By Mike Vouri
San Juan Island National Historical Park

When, on July 30, 1859, U.S. Army Captain George E. Pickett looked down the gun ports of two British warships from his camp on Griffin Bay, San Juan Island, he fired off a quick note to his superior at Fort Steilacoom:
From the threatening attitude of affairs at present, I deem it my duty to request the Massachusetts may be sent at once to this point. I do not know that any actual collision will take place, but it is not comfortable to be lying within range of a couple of war steamers. The Tribune, a 30-gun frigate, is lying broadside to our camp, and from present indications everything leads me to suppose that they will attempt to prevent my carrying out my instructions.
Officers' quarters   Captain George Pickett had the officers’ quarters built in 1860 on San Juan Island. Captain Pickett shared the quarters with 1st Lieutenant James W. Forsyth. This building is the only remaining structure from the original camp.

Courtesy Mike Vouri, National Park Service

Pickett’s Company D, 9th Infantry had arrived on San Juan Island from Fort Bellingham on July 27 to protect United States citizens from the British. The reason? An American settler had shot a pig belonging to the Hudson’s Bay Company. Before it was all over, two nations would slide to the brink of war, only to be pulled back by the coolness and restraint of men on both sides — but especially two Royal Navy officers.

More was involved than just a dead pig. For nearly 50 years, the two nations had been contending over possession of the Oregon Country — today’s Washington, Oregon, Idaho, British Columbia and portions of Montana and Wyoming—which had been jointly occupied by the two nations since 1818. The Oregon Treaty, signed in 1846, should have resolved the problem when it divided the Oregon Country along the 49th parallel. The border would run from the Rocky Mountains through today’s Blaine, Washington, down the middle of the Strait of Georgia, which divides Vancouver Island from the mainland, and out the Strait of Juan de Fuca to the Pacific Ocean.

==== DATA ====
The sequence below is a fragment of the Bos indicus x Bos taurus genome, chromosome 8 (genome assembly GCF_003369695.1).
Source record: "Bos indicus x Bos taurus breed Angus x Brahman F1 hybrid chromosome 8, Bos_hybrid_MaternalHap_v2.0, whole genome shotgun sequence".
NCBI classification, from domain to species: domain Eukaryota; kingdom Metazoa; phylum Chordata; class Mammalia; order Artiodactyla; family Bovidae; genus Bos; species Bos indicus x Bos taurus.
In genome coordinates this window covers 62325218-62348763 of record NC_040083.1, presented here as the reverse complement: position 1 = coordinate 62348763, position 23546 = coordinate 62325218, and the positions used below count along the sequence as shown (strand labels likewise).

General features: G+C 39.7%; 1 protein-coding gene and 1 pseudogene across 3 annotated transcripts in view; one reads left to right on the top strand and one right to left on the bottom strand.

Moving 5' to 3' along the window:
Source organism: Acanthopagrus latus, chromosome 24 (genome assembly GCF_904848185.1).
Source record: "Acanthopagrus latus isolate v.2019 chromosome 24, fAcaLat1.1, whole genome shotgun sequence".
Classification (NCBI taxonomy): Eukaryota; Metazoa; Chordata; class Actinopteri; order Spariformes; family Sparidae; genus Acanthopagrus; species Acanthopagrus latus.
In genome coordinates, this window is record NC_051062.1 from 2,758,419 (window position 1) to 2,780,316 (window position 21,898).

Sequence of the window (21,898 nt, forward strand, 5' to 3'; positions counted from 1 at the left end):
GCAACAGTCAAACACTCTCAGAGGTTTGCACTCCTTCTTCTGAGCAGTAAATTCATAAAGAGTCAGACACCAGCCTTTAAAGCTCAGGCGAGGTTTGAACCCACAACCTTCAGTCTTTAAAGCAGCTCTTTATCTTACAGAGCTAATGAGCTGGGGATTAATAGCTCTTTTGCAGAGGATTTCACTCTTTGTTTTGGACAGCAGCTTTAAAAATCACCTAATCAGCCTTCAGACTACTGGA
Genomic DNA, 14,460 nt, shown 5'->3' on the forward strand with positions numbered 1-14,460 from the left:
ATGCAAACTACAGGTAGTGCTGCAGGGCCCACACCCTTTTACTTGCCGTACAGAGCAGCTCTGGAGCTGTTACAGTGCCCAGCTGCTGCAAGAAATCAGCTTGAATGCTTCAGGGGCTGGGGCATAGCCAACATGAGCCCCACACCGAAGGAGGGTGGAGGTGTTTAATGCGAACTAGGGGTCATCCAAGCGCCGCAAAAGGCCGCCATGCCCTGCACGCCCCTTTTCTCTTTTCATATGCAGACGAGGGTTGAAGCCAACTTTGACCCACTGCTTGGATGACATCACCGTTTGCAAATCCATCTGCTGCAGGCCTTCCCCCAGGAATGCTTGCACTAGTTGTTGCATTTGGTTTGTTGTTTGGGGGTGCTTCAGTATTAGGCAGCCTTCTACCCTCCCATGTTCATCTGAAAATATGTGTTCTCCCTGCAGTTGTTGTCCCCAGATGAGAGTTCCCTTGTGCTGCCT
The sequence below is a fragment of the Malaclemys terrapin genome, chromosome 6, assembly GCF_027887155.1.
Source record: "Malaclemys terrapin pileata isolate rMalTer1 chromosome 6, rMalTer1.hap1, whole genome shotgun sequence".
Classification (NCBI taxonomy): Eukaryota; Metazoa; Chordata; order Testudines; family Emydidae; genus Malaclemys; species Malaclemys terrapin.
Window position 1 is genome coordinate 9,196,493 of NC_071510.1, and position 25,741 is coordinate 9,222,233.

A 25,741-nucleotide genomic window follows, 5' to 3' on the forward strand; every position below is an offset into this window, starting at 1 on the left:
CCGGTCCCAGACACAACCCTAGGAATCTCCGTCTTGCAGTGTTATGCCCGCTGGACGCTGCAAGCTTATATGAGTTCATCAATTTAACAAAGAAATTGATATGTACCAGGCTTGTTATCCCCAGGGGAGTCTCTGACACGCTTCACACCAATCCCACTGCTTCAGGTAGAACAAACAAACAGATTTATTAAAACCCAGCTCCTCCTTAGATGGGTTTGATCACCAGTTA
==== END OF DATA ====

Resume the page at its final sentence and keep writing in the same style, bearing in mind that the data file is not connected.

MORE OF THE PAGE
However, the treaty makers in London failed to notice that the San Juan Islands bisect the Strait of Georgia into two channels, the Haro Strait running west of the islands, the Rosario Strait east. The Americans insisted on the former, the British the latter. In a hurry to sign the treaty, the nations agreed to hold the islands “in dispute” until a boundary agreeable to both nations could be divined. Unfortunately, no one thought to address the issue of jurisdiction over the islands — British or U.S., military or civil—which would be handled in a desultory and at times flammable manner.

Hoping to solidify the British claim to the island, the British-owned Hudson’s Bay Company established a sheep farm on the island in 1853. Local U.S. officials responded by sending a procession of tax collectors and law enforcement officers to harass the operation, until called off by the President of the United States two years later. Then gold was discovered along the Fraser River in British Columbia, drawing thousands of prospectors to the area, the majority of them from the United States. Several drifted onto San Juan Island in the winter of 1859 and by June one of them, Lyman Cutlar, shot a Company pig for rooting his garden. This generated a number of threats, imagined and otherwise, which resulted in Department of Oregon commander, Brigadier General William S. Harney on July 18, 1859, ordering Pickett’s company to the island to prevent the British government from “assuming jurisdiction” over U.S. citizens.

This watercolor of George Pickett’s first camp on the shore of Griffin Bay (center right, July 27 1859) was done by a British midshipman aboard the HMS Satellite.

Courtesy Beinicke Library, Yale University

While Harney’s orders were en route to Fort Bellingham, British Governor James Douglas was retaining a stipendiary magistrate — or paid law enforcement officer—to not only deal with Cutlar, but to expel all American settlers from the island. On landing at San Juan on July 27, the magistrate, armed with only a revolving pistol, approached Pickett and ordered him to leave the island or face arrest for “trespassing.” With 60 soldiers behind him, not to mention two 12-pound mountain Howitzers and a six-pound Napoleon, Pickett refused stating he was under orders to protect American citizens on the island — all 18 of them.